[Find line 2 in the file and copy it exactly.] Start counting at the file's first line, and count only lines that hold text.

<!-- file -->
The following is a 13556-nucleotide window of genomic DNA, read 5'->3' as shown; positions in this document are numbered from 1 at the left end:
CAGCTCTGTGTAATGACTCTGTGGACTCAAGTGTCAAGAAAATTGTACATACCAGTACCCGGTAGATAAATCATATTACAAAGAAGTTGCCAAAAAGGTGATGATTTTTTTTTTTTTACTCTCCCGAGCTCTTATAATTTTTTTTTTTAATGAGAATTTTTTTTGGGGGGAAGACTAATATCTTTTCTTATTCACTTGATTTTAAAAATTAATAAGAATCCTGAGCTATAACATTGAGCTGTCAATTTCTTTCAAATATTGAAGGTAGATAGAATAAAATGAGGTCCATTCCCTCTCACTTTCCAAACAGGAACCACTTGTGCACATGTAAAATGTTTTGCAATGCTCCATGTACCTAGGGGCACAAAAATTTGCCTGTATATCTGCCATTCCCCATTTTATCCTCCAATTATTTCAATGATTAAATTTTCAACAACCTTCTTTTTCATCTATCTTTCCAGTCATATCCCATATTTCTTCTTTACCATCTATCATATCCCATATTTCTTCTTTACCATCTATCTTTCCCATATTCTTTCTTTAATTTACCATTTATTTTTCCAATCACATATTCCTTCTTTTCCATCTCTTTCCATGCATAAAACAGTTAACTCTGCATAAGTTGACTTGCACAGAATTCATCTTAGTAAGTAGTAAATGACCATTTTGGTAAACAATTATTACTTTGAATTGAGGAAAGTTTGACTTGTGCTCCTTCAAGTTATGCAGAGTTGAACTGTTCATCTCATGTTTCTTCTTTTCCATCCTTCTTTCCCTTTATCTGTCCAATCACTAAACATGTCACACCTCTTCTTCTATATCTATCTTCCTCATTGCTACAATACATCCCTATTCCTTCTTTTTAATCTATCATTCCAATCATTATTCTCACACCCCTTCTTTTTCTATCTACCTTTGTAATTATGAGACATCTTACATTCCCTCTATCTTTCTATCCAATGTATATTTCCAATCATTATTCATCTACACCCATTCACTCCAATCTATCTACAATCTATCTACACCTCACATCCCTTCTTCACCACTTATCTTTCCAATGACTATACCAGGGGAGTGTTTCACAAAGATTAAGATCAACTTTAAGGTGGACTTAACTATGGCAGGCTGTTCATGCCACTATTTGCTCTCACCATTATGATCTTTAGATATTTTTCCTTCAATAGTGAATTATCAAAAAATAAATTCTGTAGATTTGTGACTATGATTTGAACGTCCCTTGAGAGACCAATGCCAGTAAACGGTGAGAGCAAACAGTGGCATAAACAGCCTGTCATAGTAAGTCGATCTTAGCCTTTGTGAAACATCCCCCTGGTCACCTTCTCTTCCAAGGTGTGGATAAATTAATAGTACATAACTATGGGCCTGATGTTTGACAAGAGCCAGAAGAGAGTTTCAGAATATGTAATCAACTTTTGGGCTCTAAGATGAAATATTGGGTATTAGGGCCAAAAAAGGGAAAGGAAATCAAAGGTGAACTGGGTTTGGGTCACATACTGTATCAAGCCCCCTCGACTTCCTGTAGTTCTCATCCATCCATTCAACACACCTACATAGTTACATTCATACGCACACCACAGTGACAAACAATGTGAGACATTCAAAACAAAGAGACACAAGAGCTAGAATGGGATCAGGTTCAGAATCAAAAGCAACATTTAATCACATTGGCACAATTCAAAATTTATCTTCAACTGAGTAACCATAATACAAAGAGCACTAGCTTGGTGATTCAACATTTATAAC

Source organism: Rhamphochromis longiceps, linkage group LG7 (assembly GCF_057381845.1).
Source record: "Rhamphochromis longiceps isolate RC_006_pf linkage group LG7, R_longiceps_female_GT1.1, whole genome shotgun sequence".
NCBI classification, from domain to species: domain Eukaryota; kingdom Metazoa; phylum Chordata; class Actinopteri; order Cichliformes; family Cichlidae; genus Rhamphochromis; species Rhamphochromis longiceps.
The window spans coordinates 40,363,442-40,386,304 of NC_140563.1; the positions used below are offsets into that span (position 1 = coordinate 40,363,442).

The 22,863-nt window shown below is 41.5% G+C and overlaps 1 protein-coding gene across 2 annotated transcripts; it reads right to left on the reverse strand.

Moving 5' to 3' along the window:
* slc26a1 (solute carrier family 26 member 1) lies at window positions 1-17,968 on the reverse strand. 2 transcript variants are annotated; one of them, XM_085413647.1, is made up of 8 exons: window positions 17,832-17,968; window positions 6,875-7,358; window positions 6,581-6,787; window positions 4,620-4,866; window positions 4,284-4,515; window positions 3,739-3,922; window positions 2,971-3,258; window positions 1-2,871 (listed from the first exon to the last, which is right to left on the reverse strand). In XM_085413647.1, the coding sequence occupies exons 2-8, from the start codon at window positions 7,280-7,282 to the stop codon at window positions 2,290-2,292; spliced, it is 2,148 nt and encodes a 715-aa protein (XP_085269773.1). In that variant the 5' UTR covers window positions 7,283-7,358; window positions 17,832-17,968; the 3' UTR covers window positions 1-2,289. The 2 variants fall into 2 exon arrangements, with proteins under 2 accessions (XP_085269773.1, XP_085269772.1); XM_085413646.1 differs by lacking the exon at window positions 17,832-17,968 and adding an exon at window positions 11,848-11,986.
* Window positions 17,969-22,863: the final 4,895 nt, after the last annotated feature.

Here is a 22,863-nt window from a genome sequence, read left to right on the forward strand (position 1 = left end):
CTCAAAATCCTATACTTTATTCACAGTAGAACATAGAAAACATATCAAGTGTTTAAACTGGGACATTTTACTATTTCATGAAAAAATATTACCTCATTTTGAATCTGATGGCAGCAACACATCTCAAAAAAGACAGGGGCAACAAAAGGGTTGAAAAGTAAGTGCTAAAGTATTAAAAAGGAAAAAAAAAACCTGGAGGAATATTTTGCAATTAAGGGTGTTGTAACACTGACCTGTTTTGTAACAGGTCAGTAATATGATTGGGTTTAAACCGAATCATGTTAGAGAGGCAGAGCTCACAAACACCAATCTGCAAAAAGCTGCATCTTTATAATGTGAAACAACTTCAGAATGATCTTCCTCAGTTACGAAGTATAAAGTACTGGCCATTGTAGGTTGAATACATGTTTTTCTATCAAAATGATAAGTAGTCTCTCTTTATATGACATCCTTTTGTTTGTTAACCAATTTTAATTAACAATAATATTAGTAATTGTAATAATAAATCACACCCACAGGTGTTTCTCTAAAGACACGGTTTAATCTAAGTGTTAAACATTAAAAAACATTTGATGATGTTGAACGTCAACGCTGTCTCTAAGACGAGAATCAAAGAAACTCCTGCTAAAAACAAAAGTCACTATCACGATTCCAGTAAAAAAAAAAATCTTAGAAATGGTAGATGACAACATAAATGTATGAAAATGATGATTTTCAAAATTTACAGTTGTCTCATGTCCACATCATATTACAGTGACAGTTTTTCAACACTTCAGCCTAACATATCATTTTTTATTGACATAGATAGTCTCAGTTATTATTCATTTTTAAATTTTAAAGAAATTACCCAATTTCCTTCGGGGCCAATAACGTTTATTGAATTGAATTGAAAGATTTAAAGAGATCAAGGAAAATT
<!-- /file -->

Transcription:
CAGCTCTGTGTAATGACTCTGTGGACTCAAGTGTCAAGAAAATTGTACATACCAGTACCCGGTAGATAAATCATATTACAAAGAAGTTGCCAAAAAGGTGATGATTTTTTTTTTTTTACTCTCCCGAGCTCTTATAATTTTTTTTTTTAATGAGAATTTTTTTTGGGGGGAAGACTAATATCTTTTCTTATTCACTTGATTTTAAAAATTAATAAGAATCCTGAGCTATAACATTGAGCTGTCAATTTCTTTCAAATATTGAAGGTAGATAGAATAAAATGAGGTCCATTCCCTCTCACTTTCCAAACAGGAACCACTTGTGCACATGTAAAATGTTTTGCAATGCTCCATGTACCTAGGGGCACAAAAATTTGCCTGTATATCTGCCATTCCCCATTTTATCCTCCAATTATTTCAATGATTAAATTTTCAACAACCTTCTTTTTCATCTATCTTTCCAGTCATATCCCATATTTCTTCTTTACCATCTATCATATCCCATATTTCTTCTTTACCATCTATCTTTCCCATATTCTTTCTTTAATTTACCATTTATTTTTCCAATCACATATTCCTTCTTTTCCATCTCTTTCCATGCATAAAACAGTTAACTCTGCATAAGTTGACTTGCACAGAATTCATCTTAGTAAGTAGTAAATGACCATTTTGGTAAACAATTATTACTTTGAATTGAGGAAAGTTTGACTTGTGCTCCTTCAAGTTATGCAGAGTTGAACTGTTCATCTCATGTTTCTTCTTTTCCATCCTTCTTTCCCTTTATCTGTCCAATCACTAAACATGTCACACCTCTTCTTCTATATCTATCTTCCTCATTGCTACAATACATCCCTATTCCTTCTTTTTAATCTATCATTCCAATCATTATTCTCACACCCCTTCTTTTTCTATCTACCTTTGTAATTATGAGACATCTTACATTCCCTCTATCTTTCTATCCAATGTATATTTCCAATCATTATTCATCTACACCCATTCACTCCAATCTATCTACAATCTATCTACACCTCACATCCCTTCTTCACCACTTATCTTTCCAATGACTATACCAGGGGAGTGTTTCACAAAGATTAAGATCAACTTTAAGGTGGACTTAACTATGGCAGGCTGTTCATGCCACTATTTGCTCTCACCATTATGATCTTTAGATATTTTTCCTTCAATAGTGAATTATCAAAAAATAAATTCTGTAGATTTGTGACTATGATTTGAACGTCCCTTGAGAGACCAATGCCAGTAAACGGTGAGAGCAAACAGTGGCATAAACAGCCTGTCATAGTAAGTCGATCTTAGCCTTTGTGAAACATCCCCCTGGTCACCTTCTCTTCCAAGGTGTGGATAAATTAATAGTACATAACTATGGGCCTGATGTTTGACAAGAGCCAGAAGAGAGTTTCAGAATATGTAATCAACTTTTGGGCTCTAAGATGAAATATTGGGTATTAGGGCCAAAAAAGGGAAAGGAAATCAAAGGTGAACTGGGTTTGGGTCACATACTGTATCAAGCCCCCTCGACTTCCTGTAGTTCTCATCCATCCATTCAACACACCTACATAGTTACATTCATACGCACACCACAGTGACAAACAATGTGAGACATTCAAAACAAAGAGACACAAGAGCTAGAATGGGATCAGGTTCAGAATCAAAAGCAACATTTAATCACATTGGCACAATTCAAAATTTATCTTCAACTGAGTAACCATAATACAAAGAGCACTAGCTTGGTGATTCAACATTTATAAC